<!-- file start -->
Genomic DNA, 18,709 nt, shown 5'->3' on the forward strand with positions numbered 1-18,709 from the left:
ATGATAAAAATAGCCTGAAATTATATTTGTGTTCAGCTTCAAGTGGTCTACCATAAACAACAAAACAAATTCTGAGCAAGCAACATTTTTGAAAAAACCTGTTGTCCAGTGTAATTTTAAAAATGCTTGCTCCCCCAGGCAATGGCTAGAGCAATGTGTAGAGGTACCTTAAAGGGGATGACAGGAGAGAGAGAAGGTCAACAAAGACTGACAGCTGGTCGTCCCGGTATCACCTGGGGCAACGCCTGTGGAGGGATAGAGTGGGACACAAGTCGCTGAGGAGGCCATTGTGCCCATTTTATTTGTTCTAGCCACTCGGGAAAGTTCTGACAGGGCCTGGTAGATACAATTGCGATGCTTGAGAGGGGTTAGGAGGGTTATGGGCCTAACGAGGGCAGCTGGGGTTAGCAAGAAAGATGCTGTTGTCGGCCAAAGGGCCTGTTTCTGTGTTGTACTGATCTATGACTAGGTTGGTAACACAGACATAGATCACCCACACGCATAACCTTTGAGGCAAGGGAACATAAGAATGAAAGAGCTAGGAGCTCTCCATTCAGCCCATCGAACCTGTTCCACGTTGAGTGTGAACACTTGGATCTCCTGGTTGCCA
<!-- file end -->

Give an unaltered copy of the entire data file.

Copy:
Genomic DNA, 18,709 nt, shown 5'->3' on the forward strand with positions numbered 1-18,709 from the left:
ATGATAAAAATAGCCTGAAATTATATTTGTGTTCAGCTTCAAGTGGTCTACCATAAACAACAAAACAAATTCTGAGCAAGCAACATTTTTGAAAAAACCTGTTGTCCAGTGTAATTTTAAAAATGCTTGCTCCCCCAGGCAATGGCTAGAGCAATGTGTAGAGGTACCTTAAAGGGGATGACAGGAGAGAGAGAAGGTCAACAAAGACTGACAGCTGGTCGTCCCGGTATCACCTGGGGCAACGCCTGTGGAGGGATAGAGTGGGACACAAGTCGCTGAGGAGGCCATTGTGCCCATTTTATTTGTTCTAGCCACTCGGGAAAGTTCTGACAGGGCCTGGTAGATACAATTGCGATGCTTGAGAGGGGTTAGGAGGGTTATGGGCCTAACGAGGGCAGCTGGGGTTAGCAAGAAAGATGCTGTTGTCGGCCAAAGGGCCTGTTTCTGTGTTGTACTGATCTATGACTAGGTTGGTAACACAGACATAGATCACCCACACGCATAACCTTTGAGGCAAGGGAACATAAGAATGAAAGAGCTAGGAGCTCTCCATTCAGCCCATCGAACCTGTTCCACGTTGAGTGTGAACACTTGGATCTCCTGGTTGCCA